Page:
Lee is a lifelong gamer; he also has spinal muscular atrophy, a disease that causes progressive muscle weakness. When his condition meant that he was no longer physically able to play games, he became depressed – he felt like part of who he was had slipped away. Now, with a combination of a mouth-controlled joystick and a series of micro-switches he is playing again. He has just completed Grand Theft Auto V. “There are no more limitations,” he says.
The staff at SpecialEffect have dozens of stories like this. Set up in 2007 by Dr Mick Donegan, a specialist in assistive technology, the charity uses a range of specialist interfaces to help people with disabilities who want to play video games but can’t use standard controllers. They have palm and chin joysticks, they have button pads that can be pressed with feet, and voice control systems. Some setups implement technologies developed by other organisations, some are custom built by resident engineer Barrie Ellis and his small in-house team, who’ll often happily rip apart standard peripherals before reconfiguring them into more accessible gadgets.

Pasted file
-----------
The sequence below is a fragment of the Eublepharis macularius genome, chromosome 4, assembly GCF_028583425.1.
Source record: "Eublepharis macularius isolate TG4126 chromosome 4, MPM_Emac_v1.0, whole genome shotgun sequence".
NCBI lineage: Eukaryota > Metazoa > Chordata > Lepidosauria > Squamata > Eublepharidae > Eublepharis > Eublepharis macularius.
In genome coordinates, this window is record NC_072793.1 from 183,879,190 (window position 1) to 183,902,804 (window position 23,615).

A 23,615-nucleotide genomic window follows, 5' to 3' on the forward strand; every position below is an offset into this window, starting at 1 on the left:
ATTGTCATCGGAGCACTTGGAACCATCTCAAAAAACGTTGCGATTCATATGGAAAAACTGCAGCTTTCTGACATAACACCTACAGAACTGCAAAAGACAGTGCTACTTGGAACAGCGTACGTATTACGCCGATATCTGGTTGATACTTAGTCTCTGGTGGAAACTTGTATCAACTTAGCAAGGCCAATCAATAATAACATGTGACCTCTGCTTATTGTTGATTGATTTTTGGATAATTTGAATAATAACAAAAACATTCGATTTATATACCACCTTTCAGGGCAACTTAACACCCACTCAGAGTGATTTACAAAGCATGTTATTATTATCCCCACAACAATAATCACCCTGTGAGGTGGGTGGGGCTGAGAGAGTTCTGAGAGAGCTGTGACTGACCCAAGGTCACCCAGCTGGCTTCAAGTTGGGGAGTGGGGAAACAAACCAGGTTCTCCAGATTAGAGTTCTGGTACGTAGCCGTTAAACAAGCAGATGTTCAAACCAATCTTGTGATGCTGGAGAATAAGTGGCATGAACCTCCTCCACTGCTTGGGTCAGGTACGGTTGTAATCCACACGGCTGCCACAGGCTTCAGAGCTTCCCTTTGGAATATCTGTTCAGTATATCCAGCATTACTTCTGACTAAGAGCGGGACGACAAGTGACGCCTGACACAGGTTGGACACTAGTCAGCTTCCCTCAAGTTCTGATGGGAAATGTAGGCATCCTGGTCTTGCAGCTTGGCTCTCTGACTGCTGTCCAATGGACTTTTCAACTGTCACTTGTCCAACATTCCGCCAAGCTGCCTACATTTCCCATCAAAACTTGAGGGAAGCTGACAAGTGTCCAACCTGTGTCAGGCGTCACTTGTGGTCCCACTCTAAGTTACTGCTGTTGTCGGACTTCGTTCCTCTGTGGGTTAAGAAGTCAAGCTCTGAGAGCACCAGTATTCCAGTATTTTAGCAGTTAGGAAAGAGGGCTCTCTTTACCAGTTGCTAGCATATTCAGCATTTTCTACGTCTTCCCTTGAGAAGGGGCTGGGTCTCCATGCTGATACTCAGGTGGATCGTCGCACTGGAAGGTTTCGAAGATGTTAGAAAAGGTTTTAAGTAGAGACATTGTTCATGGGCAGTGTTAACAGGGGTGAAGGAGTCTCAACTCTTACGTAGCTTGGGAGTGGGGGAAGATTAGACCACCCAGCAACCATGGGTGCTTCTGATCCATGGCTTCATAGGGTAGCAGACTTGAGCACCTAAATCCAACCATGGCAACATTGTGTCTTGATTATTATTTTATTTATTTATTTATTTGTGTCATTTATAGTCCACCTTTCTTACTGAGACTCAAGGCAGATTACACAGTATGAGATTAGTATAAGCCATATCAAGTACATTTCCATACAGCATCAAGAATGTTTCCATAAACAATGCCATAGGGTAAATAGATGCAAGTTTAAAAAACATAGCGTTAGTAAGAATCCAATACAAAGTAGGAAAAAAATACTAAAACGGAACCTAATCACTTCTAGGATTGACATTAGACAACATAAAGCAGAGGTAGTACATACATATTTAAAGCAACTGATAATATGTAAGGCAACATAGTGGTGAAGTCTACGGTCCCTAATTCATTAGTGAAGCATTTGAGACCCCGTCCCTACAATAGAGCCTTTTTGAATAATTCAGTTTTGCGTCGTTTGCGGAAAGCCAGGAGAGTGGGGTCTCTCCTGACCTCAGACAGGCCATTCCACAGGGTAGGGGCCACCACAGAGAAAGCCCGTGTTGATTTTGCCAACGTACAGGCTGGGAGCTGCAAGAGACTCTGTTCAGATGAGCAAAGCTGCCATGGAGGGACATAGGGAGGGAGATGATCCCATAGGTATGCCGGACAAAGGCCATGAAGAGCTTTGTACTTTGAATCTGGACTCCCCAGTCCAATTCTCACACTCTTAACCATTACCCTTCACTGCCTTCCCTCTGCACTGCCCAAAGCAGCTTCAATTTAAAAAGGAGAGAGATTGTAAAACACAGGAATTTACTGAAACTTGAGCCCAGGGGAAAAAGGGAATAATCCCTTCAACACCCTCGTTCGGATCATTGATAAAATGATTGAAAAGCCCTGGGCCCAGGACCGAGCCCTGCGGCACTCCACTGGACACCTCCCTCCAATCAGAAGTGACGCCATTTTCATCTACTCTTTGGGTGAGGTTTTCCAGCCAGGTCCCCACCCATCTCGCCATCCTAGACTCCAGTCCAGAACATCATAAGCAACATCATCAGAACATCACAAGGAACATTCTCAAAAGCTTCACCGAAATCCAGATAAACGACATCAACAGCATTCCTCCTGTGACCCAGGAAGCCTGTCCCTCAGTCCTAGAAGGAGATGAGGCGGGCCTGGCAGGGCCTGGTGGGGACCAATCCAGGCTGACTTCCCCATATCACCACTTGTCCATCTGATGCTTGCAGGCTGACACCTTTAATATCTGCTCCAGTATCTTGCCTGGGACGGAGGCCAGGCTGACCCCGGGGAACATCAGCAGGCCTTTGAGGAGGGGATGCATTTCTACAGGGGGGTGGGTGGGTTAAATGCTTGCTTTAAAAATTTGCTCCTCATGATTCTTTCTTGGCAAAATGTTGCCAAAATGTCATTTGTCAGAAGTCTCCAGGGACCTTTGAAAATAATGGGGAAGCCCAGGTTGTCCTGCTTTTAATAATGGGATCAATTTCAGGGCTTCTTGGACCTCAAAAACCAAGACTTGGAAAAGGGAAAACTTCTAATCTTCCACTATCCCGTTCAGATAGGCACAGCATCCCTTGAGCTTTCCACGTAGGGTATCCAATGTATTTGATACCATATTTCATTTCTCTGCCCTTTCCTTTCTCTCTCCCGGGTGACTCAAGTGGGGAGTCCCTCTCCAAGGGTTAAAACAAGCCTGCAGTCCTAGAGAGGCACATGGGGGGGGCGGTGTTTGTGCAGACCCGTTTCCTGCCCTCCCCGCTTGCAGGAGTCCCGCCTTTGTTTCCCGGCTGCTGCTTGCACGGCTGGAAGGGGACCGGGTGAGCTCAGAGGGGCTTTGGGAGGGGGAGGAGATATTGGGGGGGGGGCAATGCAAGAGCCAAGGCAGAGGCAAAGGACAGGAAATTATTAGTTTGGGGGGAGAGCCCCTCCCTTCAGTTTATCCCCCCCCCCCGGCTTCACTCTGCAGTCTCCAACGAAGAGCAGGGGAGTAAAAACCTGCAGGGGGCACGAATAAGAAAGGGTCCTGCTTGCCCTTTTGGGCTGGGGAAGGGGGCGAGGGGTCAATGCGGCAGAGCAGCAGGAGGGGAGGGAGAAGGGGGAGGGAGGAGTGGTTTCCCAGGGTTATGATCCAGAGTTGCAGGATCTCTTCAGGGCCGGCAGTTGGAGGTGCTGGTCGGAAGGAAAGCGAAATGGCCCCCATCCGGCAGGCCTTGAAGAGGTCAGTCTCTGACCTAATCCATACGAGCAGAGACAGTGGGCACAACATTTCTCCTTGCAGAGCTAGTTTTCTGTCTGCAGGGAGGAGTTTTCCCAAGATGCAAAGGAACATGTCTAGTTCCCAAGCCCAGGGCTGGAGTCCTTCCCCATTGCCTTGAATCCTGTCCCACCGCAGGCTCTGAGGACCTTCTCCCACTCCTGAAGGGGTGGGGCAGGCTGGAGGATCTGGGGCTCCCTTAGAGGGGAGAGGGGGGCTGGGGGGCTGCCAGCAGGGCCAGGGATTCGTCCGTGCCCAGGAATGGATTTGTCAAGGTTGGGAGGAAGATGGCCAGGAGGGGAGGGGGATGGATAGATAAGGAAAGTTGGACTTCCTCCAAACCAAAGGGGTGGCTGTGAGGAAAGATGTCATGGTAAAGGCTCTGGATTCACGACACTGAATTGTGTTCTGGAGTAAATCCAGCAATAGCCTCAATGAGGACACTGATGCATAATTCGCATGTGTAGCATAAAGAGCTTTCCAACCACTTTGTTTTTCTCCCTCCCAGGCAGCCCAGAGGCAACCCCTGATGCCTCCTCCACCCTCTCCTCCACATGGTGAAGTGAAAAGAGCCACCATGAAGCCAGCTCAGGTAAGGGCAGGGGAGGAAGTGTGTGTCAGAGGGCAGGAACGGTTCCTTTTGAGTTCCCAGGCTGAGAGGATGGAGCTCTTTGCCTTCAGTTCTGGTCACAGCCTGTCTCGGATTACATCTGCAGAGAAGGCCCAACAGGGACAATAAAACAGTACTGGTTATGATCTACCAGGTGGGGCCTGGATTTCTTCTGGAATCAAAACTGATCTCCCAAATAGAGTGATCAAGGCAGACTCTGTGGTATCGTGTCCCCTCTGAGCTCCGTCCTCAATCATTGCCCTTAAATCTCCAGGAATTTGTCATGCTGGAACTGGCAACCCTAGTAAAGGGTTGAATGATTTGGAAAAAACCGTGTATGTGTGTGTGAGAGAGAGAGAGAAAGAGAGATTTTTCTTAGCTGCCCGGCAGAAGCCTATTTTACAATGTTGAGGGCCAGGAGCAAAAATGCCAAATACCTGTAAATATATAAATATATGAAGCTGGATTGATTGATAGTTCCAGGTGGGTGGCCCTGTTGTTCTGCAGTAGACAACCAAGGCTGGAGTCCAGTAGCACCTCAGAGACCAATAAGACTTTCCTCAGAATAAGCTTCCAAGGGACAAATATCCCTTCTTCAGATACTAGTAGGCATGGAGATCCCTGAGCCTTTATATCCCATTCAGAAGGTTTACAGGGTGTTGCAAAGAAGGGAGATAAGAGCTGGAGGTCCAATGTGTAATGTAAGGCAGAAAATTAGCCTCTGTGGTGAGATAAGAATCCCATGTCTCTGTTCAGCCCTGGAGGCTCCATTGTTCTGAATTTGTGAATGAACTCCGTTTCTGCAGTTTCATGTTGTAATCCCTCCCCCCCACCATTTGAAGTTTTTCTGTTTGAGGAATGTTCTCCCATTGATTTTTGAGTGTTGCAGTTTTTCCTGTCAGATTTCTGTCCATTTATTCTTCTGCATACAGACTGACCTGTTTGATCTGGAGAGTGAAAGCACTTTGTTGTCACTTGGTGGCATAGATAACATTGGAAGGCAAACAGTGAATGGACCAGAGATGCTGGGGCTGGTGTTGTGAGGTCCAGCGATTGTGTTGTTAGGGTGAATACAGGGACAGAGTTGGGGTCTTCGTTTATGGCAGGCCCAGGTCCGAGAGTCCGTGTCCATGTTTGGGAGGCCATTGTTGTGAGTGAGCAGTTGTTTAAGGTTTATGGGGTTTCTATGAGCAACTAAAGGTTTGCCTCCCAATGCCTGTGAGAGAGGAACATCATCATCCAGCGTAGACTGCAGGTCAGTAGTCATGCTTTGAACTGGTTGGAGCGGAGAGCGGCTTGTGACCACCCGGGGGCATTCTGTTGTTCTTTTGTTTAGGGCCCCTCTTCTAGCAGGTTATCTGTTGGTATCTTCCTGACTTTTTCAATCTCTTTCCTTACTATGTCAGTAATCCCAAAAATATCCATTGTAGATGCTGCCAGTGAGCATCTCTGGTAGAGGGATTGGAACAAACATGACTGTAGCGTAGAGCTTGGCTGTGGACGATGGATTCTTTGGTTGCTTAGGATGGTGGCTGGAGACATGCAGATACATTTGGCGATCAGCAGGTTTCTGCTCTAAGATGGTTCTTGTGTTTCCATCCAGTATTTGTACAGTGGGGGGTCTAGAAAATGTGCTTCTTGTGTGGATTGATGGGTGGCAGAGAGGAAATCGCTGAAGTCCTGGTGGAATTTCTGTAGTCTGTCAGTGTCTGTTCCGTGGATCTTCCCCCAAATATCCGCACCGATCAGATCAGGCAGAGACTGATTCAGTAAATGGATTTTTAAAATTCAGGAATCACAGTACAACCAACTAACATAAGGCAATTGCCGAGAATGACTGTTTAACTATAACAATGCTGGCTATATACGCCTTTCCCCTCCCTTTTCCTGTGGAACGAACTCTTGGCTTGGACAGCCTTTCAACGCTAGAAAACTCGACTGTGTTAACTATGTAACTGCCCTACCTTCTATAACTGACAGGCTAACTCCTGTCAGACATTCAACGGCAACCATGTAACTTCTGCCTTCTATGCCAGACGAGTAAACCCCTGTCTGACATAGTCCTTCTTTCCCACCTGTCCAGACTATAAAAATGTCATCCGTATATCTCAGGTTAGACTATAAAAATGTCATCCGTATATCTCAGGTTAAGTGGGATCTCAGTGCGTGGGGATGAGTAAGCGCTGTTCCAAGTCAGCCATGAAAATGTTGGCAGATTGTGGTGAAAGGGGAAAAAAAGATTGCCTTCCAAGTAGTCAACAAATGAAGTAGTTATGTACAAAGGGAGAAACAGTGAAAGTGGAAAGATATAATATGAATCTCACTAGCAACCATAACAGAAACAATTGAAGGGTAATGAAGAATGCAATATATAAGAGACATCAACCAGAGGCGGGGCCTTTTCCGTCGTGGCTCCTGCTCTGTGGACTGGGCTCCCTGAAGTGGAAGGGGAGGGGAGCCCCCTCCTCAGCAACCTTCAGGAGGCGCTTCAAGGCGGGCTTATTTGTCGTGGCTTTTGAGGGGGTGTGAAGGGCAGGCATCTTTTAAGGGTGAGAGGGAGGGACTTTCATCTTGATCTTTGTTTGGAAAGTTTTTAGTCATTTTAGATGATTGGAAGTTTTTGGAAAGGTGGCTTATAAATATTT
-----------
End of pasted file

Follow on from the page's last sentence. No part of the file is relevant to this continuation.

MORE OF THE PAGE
Sometimes part of the interface is PC-based in order to run software to change how the joysticks or buttons behave,” explains SpecialEffect communications officer, Mark Saville. “For instance, we’ll remap buttons or change the joystick sensitivity. For other controllers, we use software to incorporate inputs such as voice control. If something doesn’t exist or is prohibitively expensive, we make modifications to hardware ourselves.
Read more at the Guardian.